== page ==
The Somerville Public Library and the Somerville Reads team are pleased to introduce guest blogger Sarah Wolf. Sarah is a library volunteer who attended last Thursday night’s book discussion of Farm City, led by Jessie Banhazl. Many thanks to all who attended and especially Jessie and Sarah.
I turn you over to Sarah:
Oakland, California seems like the last place on earth one might find a farm. In her memoir Farm City, Novella Carpenter makes a case for it being one of the best. When she and her boyfriend Bill decide to make their home in “Ghost Town,” one of the rougher neighborhoods in the area, they immediately see its potential and apply their urban farmer instincts to their new plot of land. Establishing a “squatters’ garden” in an abandoned lot that flourishes into a community garden of sorts is only the beginning. Carpenter takes up beekeeping and raises and slaughters livestock, including a turkey called Harold and two enormous pigs. Cataloging the struggles and triumphs of her endeavors, Farm City is the story of a woman who wants to see sustainable life even in a place long-abandoned by society – she wants to prove that even the ghetto holds promise.
On Thursday, April 5, Jessie Banhazl of Green City Growers, who’s also a Somerville urban farmer, led a discussion of the book in the Main Library. Jessie spends her day installing raised bed gardens all over the greater Boston area and thus has an informed perspective on Carpenter’s endeavors. “She wasn’t fearless, but she acted that way,” Jessie said.
The discussion began with why Carpenter could farm without too much protest from the neighbors. There are places where keeping chickens might become the heart of a heated public debate, but that didn’t ever seem to be the case for Carpenter, no matter how loud – or smelly – her animals were. Most of her neighbors were preoccupied with individual survival – and the the garden benefited everyone, since Carpenter shared whatever she grew with whoever wanted some. The land wasn’t hers, after all – and each of her neighbors was doing something either questionable or downright illegal, so everyone looked the other way, taking handouts from each other when the opportunity arose. Occasionally, Carpenter expressed frustration with her neighbors – like when she spent a great deal of time and energy growing a single watermelon only to have it lifted by an anonymous stranger –but the fact was the very land she farmed didn’t even belong to her. “Even though someone’s taking something from her, she’s taking something from someone else,” Jessie pointed out. Going on, Jessie added, “I think it’s like driving – some people are respectful and some people aren’t.” “Good neighbors” contributed seeds, helped farm or harvest or found other ways to help Novella and Bill whenever possible.
Then the conversation turned to the recurring theme of beekeeping. Bees, of course, are a wonderful source of pollination, but would you be thrilled if a beehive was on your neighbor’s back porch? Novella and Bill’s neighbors never seemed to mind. Everyone reaped the benefits of a thriving garden and endless honey. The people began talking about the joys of growing their own food and what a difference it makes to harvest fresh produce from your own backyard. One of the women in the group said, “I’m always amazed when someone says they don’t like tomatoes – they say, ‘Oh, they taste like nothing.’ Taste like nothing?? They taste like everything!” Jessie added that she’d encountered school children who believed that vegetables came out of cans and met line cooks who had no idea where the food they were preparing originated. That many people of all ages don’t know how food comes to be shocked the entire discussion group. “Food’s become about convenience, not about thought,” Jessie said. Educating people about how what they’re eating is produced is an extremely important piece of the social puzzle that is often overlooked. Jessie suggested taking children to visit farms and community gardens to make them better aware of where food comes from.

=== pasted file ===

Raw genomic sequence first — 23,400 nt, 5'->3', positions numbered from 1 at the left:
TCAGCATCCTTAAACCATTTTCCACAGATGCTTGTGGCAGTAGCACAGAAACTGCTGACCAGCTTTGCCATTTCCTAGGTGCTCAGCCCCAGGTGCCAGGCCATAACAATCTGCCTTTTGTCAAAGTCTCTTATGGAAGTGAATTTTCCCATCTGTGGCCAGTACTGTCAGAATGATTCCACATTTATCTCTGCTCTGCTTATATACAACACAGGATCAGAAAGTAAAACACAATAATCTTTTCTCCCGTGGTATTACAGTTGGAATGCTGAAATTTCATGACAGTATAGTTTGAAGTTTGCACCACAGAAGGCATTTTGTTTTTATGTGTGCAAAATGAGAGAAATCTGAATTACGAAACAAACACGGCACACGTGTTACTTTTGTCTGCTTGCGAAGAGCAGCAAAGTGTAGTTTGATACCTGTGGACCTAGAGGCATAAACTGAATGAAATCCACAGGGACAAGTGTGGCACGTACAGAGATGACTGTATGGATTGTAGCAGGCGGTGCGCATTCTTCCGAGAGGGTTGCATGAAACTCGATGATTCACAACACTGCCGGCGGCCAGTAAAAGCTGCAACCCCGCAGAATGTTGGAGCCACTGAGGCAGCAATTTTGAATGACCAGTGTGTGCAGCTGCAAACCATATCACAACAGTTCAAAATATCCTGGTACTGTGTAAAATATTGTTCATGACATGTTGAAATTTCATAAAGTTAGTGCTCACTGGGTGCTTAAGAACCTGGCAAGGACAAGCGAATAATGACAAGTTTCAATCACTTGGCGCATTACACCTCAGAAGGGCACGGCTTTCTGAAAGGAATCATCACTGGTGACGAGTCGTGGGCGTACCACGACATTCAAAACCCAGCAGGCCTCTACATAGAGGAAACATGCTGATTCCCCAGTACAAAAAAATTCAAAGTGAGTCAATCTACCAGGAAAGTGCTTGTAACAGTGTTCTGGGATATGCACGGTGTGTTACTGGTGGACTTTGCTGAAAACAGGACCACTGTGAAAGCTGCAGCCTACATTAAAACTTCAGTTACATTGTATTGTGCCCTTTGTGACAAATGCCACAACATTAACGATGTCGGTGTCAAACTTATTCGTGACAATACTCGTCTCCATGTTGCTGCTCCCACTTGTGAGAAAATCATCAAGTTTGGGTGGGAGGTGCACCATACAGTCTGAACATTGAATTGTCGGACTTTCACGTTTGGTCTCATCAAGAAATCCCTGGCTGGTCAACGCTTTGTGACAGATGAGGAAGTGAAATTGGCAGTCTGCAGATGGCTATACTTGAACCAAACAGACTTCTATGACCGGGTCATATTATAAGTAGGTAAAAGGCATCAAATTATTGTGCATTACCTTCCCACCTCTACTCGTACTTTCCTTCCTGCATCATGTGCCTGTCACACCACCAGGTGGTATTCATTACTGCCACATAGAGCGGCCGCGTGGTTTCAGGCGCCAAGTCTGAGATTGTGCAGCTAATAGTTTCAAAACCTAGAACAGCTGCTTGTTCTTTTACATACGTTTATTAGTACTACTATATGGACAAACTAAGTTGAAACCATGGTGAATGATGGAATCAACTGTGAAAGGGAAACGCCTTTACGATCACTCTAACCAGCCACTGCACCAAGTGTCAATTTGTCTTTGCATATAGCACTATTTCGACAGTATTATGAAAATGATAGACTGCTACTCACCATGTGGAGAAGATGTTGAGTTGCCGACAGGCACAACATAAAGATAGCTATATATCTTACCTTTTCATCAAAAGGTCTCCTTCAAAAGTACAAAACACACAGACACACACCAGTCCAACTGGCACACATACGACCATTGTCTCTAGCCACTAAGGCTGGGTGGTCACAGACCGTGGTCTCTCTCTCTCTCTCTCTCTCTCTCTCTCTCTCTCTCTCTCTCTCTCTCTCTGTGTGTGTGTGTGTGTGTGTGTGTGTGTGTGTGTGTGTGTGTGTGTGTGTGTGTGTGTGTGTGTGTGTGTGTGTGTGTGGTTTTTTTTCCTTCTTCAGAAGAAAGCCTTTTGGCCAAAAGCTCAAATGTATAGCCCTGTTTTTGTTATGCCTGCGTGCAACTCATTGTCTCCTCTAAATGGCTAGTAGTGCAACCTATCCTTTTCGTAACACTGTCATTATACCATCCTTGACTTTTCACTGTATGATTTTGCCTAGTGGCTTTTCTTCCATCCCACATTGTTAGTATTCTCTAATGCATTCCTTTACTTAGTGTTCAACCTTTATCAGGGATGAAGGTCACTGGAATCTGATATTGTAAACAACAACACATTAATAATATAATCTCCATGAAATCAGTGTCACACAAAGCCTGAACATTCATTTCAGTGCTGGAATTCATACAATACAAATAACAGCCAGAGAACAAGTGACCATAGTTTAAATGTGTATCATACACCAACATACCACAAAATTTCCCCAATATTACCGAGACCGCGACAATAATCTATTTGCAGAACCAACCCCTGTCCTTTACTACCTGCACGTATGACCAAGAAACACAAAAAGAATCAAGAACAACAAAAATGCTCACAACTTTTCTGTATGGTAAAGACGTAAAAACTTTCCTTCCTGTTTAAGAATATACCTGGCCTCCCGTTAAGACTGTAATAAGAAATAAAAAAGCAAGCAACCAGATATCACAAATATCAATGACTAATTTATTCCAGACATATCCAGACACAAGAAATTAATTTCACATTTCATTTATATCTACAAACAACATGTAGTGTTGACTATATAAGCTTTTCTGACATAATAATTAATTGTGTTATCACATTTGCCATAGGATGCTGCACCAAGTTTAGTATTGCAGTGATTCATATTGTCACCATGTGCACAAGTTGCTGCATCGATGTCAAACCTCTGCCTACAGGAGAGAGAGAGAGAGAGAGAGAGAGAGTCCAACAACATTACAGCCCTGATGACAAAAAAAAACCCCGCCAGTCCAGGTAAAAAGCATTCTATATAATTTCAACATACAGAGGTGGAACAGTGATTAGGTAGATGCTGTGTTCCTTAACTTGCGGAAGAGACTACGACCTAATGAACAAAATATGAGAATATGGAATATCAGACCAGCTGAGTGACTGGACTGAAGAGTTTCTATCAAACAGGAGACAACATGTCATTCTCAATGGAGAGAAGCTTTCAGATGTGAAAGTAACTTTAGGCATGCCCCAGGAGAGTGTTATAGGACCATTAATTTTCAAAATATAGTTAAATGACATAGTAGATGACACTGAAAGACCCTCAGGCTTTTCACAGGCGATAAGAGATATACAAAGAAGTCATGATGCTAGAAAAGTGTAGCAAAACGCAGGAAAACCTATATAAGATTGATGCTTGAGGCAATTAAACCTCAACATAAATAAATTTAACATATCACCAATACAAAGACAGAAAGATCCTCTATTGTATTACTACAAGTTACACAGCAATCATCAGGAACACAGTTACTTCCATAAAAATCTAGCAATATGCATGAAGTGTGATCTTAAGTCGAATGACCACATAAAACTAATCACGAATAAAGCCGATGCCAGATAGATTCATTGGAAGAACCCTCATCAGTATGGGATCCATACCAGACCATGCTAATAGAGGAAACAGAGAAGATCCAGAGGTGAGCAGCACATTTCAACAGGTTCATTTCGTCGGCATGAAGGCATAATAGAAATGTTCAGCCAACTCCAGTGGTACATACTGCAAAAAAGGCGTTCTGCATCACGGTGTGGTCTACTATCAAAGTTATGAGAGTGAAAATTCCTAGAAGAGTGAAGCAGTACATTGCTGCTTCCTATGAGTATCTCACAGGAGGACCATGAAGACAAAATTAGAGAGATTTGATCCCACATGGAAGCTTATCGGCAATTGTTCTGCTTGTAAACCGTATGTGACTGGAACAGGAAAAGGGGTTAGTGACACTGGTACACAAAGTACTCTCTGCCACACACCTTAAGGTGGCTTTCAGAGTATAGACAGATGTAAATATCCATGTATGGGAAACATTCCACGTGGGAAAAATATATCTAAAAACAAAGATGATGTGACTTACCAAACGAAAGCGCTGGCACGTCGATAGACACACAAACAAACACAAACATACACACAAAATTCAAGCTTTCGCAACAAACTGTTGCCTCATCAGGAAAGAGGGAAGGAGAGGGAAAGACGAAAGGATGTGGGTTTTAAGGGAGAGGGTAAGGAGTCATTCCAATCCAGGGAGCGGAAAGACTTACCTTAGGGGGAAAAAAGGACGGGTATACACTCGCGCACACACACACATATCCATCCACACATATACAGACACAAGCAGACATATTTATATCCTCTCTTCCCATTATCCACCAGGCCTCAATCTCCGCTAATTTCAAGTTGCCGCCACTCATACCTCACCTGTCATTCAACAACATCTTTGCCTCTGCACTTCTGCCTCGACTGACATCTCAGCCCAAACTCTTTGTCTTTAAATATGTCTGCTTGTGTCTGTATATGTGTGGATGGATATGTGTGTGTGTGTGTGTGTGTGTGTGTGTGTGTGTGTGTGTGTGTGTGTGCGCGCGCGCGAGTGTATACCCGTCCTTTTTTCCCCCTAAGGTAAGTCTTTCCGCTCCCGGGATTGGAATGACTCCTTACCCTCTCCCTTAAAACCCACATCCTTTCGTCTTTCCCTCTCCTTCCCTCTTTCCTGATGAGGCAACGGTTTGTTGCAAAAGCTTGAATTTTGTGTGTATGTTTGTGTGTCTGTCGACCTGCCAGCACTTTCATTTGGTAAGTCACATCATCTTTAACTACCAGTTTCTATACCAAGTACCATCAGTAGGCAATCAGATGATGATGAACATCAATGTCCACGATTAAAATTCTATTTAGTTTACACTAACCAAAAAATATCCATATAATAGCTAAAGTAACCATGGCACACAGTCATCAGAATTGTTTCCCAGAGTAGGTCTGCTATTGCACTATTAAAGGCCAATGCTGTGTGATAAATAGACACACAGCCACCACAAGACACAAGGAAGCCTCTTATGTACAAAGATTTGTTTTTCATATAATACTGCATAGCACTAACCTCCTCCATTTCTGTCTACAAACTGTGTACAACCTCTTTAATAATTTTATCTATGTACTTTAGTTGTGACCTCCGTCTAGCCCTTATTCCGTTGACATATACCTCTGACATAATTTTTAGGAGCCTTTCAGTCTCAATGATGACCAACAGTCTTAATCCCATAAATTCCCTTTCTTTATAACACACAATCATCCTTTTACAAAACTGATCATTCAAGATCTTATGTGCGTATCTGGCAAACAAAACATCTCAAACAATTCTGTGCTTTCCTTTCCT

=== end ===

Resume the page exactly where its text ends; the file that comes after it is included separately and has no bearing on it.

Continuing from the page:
The discussion group also spent some time considering Carpenter’s frankness about slaughtering and preparing her animals for meals. “I thought it was both brave and crazy,” one of the women in the group said. Some wondered if they would be able to do what Carpenter did – raise a turkey from a day old and then eat him for Thanksgiving dinner, for example. This led to a discussion of vegetarianism and veganism. Committing to those lifestyles often comes with a certain level of economic security, whereas in Novella and Bill’s neck of the woods it was all about survival. It didn’t matter how cute and fuzzy that bunny was – when you’re hungry, that bunny just might be the thing that will keep you alive.
As the discussion wound down, Jessie praised Carpenter’s candid and honest approach to writing her book, never seeming to back down from what some might consider difficult truths about what she had to do to survive as an urban farmer.
Before the group dispersed, there was an announcement about the Somerville Reads Celebration happening from 1:00 to 3:00 p.m. on Saturday, April 21st (the day before Earth Day.) The theme is food, so come hungry and bring a dish to share (please list ingredients) for this potluck-style event. See the Events Calendar for more information!